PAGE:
‘No Impact Man’ is yet another one of those projects where someone stops/starts doing something for a year – you might cynically say with the aim of getting a book deal/film. This latest example of the genre, dubbed “annualism”, follows husband Colin Beavan, with his wife Michelle Conlin and their daughter, in a year of reducing their environmental and social impact to zero (or at least, attempting to).
Grist has an interesting review of the film up, about how the title of the project ‘No Impact Man’, kind of erases the fact that this is a project drew the whole family into it, and actually it was Conlin who, in their terms, was the “star of the show”. In the trailer, above, Conlin repeatedly draws attention to how she’s been – somewhat unwillingly – pulled along for the ride. And, as Grist says:
While Beavan gets all the attention and the superhero nickname, his wife and their 2-year-old daughter, Isabella, are dragged along for the un-motorized ride.
Ironically, Grist point out that Conlin, despite being uncredited, and not being the one who gets a book deal, film deal or blog, actually makes the film a lot more interesting:
Beavan, despite his claims that he was a do-nothing liberal, seems like he was just waiting for a reason to build a kitchen compost bin, mix up natural cleaning supplies, start buying groceries at the Union Square farmers market, etc, etc. The movie shows him reflecting on and defending the project, it shows him visibly losing weight over the year, but you don’t really see him struggle.
Conlin is more sympathetic because she misses coffee and tires of eating local root vegetables. She thinks, understandably, that a year is a long time to go without buying new clothes. While No Impact Husband devotes much of his day to cooking, cleaning, and making the experiment work, she keeps her day job. The filmmakers play up Conlin’s “espresso-guzzling, retail-worshipping” characterization, but it’s still clear this is difficult for her.
Although this is only a small point, it seems like an interesting example to me of everyday sexist language – actually Grist’s joking title “No Impact Husband” could have avoided this dilemma. But it’s also of course noteworthy that the film-makers appear to have recognised this, and used it in the editing process to show tension and make it more interesting.
On the other hand, the gender roles in the film also sound interesting: according to Grist, Beavan made this project, and (OK, taken to extremes) running the household, his full time career, while Conlin continued to work full-time as a Business Week reporter. One of the critiques of the various efforts to return to a less-resource-intensive way of life is that, because gender roles in different sex couples around housework and childcare have not shifted, they can tend to have a “woman, get back in the kitchen” subtext. These kind of projects might focus on the wider environmental and social impacts of life in a rich country, but do they focus on the ‘social impact’ inside the family – maybe it’s a bit more comfortable to look at the impact of your coffee consumption (and it’s unlikely that looking at the sustainability of said coffee consumption will consider the gendered impacts, incidentally), because it’s further distant, than it is to issues such as: is house work and child care divided equally in our house?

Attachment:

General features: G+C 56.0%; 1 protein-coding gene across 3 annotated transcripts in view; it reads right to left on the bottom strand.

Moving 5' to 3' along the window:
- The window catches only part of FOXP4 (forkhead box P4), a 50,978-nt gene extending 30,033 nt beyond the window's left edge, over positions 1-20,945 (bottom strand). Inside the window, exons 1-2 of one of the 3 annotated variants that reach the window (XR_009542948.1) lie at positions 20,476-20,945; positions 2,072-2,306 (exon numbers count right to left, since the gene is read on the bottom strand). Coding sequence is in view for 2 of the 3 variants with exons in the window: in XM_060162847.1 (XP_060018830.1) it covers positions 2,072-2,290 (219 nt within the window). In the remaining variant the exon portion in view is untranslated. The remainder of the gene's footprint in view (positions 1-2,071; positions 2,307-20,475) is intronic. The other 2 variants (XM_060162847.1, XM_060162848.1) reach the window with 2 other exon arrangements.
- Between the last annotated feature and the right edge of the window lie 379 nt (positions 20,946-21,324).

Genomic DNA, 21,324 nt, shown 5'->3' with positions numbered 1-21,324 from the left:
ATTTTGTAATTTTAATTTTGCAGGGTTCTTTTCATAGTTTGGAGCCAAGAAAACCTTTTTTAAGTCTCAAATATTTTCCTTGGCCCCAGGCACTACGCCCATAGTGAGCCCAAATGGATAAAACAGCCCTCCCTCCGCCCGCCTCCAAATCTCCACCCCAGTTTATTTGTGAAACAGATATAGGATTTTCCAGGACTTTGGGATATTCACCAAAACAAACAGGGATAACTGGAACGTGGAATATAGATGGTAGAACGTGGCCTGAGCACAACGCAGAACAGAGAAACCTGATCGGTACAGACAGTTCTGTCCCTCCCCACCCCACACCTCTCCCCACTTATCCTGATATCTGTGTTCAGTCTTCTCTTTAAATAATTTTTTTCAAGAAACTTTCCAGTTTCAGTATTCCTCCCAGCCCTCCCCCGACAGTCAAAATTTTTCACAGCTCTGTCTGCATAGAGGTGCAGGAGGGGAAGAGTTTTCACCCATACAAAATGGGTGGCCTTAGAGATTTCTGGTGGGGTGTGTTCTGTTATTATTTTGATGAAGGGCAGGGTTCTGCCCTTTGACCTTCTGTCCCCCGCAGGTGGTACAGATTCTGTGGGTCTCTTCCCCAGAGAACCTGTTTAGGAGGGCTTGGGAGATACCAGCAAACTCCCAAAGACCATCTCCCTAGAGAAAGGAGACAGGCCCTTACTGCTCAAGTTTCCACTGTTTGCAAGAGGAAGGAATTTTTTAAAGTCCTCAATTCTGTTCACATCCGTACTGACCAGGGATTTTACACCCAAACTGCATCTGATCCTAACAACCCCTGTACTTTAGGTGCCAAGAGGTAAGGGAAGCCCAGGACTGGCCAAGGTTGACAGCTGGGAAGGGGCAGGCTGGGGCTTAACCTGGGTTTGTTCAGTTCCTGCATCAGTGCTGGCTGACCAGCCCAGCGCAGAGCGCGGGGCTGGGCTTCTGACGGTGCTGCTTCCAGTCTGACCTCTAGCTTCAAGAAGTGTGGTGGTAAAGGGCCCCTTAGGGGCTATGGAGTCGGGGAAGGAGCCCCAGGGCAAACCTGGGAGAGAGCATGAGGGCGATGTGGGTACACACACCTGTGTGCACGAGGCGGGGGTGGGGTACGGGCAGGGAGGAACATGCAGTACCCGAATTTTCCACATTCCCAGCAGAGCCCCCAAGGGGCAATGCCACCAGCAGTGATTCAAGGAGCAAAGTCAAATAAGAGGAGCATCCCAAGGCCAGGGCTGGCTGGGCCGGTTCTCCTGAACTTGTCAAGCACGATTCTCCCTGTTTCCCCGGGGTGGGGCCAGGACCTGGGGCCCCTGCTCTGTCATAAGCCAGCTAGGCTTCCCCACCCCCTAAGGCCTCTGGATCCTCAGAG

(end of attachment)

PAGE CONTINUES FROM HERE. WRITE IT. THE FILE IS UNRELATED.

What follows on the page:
As Lisa Jervis said in a Salon interview this weekend,
I don’t think the solution to that is to stop trying to get people to cook. The solution is to make sure that the household work is distributed more equitably. And I say that with full understanding of how little things have changed since the ’70s, in terms of getting men to fucking do their share around the house. And I also think that it’s no accident that the kind of rarefied, chef-dominated cooking discourse that I was talking about earlier, that often makes people feel like they can’t cook rather than helping them feel that they can, is very male-dominated. Whereas the quotidian meal prep in this country is still mostly female-dominated. The feminist movement has generated a lot of good analysis around that. However, we have not moved the needle very much. I don’t have an answer for that.
And, of course, although it’s probably not the intention of these kind of projects, there is the question of whether they don’t set an unrealistic standard – most people don’t get their experiments in low-impact living supported by turning it into a career move, after all. Does it only further the stereotype that caring about or trying to change your individual way of living is somehow for middle class/wealthy professional white people? When really what’s needed is not for one family to make extreme changes, but for everyone – in rich countries – to make manageable changes?